CANCER TRAINING AND EDUCATION
CANCER CONTROL 2015 81
A partnership between Nottingham University Hospital
NHS Trust, the Maternity Hospital in Kathmandu, the
National Public Health Laboratory, PHASE NGO, and the
Nepal Network for Cancer Treatment and Research NGO
has been formed to reduce the incidence of cervical cancer
in the Kathmandu valley through high quality training of
health professionals in cervical screening, colposcopy (outpatient
examination of the cervix) and cervical pathology.
The service delivery of care will be the "single-visitapproach"
to disease prevention which involves cervical
screening and treatment in one visit.
Cervical cancer is a major cause of death in Nepal and is
preventable through cervical screening. Soon the global
death rates from the disease will exceed that of maternal
mortality. The cervix (also called the birth canal) is situated
between the vagina and the womb (uterus). The human
papilloma virus (HPV) is common infection in the cervix and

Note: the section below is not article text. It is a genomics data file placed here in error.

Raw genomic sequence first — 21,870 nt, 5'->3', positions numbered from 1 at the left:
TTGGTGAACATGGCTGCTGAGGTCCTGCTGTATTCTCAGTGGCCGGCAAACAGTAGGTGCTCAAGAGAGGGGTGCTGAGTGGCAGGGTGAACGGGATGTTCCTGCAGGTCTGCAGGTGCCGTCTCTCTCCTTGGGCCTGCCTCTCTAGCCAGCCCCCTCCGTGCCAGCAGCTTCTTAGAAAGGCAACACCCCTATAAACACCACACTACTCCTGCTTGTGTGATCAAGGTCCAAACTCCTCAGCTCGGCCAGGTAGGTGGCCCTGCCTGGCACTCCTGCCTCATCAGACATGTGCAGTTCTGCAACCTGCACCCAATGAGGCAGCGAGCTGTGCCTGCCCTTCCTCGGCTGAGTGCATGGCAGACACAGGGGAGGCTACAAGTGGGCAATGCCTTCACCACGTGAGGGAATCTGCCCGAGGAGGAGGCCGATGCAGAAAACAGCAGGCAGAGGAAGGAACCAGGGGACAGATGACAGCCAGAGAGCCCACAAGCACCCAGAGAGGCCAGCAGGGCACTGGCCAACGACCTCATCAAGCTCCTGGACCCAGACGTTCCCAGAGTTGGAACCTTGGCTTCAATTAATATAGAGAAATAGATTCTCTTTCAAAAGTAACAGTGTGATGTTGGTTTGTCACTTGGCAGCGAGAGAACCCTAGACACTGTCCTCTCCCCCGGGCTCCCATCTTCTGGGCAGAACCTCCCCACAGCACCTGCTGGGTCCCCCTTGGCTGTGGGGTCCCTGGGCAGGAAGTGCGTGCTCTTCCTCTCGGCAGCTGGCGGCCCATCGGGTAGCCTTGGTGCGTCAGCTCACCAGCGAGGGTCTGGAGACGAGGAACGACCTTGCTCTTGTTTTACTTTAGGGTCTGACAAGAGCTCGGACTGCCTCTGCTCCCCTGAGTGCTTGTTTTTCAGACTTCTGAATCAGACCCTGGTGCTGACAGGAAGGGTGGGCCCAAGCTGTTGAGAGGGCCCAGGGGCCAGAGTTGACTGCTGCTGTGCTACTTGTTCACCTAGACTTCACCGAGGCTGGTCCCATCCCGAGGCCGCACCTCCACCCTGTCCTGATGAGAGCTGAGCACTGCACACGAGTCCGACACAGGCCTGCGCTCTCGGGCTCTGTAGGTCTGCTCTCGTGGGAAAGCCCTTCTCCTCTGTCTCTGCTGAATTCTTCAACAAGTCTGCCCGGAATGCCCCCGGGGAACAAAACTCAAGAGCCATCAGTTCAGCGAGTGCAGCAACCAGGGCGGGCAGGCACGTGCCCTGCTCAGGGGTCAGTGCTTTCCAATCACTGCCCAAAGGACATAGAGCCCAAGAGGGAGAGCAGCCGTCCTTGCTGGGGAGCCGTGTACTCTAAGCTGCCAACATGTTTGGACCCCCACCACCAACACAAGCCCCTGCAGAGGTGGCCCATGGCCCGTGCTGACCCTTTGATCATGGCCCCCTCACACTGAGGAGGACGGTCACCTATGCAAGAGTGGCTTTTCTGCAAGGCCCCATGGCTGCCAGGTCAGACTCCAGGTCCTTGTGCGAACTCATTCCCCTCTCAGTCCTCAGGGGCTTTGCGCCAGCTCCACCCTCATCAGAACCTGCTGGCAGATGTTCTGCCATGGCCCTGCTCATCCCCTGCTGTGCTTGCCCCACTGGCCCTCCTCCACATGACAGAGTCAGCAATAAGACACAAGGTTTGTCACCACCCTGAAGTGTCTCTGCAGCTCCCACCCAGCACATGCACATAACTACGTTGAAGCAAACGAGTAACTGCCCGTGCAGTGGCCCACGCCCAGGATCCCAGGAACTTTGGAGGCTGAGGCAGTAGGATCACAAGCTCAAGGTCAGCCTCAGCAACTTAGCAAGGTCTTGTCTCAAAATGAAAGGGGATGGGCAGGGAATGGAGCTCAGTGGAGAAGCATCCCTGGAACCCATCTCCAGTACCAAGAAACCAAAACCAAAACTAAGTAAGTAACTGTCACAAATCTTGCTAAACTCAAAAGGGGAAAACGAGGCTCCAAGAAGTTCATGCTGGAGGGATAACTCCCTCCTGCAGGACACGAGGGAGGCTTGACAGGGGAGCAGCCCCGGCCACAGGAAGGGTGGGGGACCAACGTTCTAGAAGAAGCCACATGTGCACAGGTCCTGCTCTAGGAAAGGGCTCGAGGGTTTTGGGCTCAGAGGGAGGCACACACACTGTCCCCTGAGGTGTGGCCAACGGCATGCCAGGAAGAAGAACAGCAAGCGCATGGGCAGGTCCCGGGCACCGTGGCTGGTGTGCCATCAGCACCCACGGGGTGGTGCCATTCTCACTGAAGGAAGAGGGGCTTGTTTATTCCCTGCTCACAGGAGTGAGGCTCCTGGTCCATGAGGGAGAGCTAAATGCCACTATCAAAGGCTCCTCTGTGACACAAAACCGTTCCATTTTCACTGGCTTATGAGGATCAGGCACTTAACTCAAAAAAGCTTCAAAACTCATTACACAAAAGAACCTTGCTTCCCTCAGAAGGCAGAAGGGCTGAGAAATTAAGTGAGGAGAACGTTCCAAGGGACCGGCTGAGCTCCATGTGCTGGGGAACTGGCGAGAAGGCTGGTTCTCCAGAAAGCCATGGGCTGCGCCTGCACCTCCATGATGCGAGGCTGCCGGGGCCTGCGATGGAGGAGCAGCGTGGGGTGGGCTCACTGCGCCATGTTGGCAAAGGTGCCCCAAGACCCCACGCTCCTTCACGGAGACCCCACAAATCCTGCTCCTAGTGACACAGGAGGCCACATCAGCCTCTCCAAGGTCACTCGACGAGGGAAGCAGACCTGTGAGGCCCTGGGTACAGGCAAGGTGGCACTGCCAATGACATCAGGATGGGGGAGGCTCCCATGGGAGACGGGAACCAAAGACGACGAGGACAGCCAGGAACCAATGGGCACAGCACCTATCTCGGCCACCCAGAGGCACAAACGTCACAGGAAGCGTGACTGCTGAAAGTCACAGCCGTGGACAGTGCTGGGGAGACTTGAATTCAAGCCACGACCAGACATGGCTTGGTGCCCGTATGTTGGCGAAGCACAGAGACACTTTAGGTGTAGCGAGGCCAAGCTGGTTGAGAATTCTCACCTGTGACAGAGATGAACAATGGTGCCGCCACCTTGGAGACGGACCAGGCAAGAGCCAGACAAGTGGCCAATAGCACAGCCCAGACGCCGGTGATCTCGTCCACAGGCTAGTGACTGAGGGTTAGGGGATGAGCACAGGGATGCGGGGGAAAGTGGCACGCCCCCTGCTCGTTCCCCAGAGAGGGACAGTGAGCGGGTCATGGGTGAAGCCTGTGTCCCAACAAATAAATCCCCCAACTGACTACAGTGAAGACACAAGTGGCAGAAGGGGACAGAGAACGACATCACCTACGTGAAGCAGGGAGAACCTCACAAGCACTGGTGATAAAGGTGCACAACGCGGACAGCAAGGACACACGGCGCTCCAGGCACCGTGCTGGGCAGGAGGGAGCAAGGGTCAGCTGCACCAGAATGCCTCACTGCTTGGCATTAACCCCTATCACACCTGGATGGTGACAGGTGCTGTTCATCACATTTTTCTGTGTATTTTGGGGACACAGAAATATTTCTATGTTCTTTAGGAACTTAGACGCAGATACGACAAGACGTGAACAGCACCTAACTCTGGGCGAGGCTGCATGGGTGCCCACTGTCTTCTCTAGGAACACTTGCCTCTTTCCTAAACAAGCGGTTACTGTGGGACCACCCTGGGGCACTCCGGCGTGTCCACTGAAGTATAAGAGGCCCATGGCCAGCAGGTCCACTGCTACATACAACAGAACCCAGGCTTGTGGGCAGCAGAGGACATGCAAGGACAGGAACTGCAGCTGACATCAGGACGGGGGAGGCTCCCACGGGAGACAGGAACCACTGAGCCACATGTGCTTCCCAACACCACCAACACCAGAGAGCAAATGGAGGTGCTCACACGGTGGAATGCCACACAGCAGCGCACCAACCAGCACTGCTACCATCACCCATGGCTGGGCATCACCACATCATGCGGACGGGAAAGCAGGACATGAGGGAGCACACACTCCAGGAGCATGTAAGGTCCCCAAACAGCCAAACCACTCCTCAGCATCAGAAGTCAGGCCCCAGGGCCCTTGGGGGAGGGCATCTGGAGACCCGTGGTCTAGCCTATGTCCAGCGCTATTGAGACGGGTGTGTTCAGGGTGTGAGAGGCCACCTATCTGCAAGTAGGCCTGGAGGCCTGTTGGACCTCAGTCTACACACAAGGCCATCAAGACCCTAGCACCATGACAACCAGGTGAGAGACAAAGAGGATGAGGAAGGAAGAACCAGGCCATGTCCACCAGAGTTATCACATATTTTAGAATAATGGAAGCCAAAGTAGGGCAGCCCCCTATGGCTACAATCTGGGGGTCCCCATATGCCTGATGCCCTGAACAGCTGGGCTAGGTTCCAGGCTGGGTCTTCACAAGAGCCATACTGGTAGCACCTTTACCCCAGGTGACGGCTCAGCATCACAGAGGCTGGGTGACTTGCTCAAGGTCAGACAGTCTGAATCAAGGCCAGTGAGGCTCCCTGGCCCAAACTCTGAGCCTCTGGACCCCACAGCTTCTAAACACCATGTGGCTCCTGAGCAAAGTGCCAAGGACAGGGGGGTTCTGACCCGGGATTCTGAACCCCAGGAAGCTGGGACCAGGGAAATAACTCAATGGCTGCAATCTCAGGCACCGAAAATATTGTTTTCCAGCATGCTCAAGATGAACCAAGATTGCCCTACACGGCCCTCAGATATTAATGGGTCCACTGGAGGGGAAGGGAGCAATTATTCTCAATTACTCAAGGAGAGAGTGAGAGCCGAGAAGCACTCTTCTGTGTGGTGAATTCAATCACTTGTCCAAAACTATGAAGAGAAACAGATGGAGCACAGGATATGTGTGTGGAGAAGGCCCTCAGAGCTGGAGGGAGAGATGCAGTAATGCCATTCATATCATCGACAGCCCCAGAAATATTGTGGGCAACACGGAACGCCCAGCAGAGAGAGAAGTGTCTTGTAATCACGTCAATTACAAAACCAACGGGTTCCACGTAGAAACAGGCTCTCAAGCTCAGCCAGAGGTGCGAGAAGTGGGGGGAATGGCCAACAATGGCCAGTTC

can lead to precancerous changes (Cervical intraepithelial
neoplasia - CIN) in a small number of patients. A proportion
of these women can go on to develop cancer of the cervix.
The good news is that the natural history of the disease from
infection to the development of cancer can take years which
makes detection and treatment of precancerous cells
through screening possible. Lives can be saved with this
process. Health worker screening is carried out using the
visual inspection with acetic acid (VIA or vinegar test) which
takes around five minutes and is similar to a western cervical
"pap" smear. Colposcopy is the diagnostic test carried out in
5% of those screened and is a minor out-patient 10-minute
procedure. The cervix is viewed at high magnification by a
trained health worker (doctor or nurse). A biopsy and/or
treatment may be given at the same time (single-visitCervical
cancer prevention in Nepal: Implementation of a one-stop service for screening and
DR D NUNNS, PHASE WORLDWIDE
by health worker
on screening camp
Refer to hospital
Review of the data.
Learning and feedback
to all the team
biopsy results in KTM
Biopsy then thermocoagulation
treatment if appropriate
Proposed clinical pathway for screening camps
We are planning to introduce the above programme into Nepal in 2015.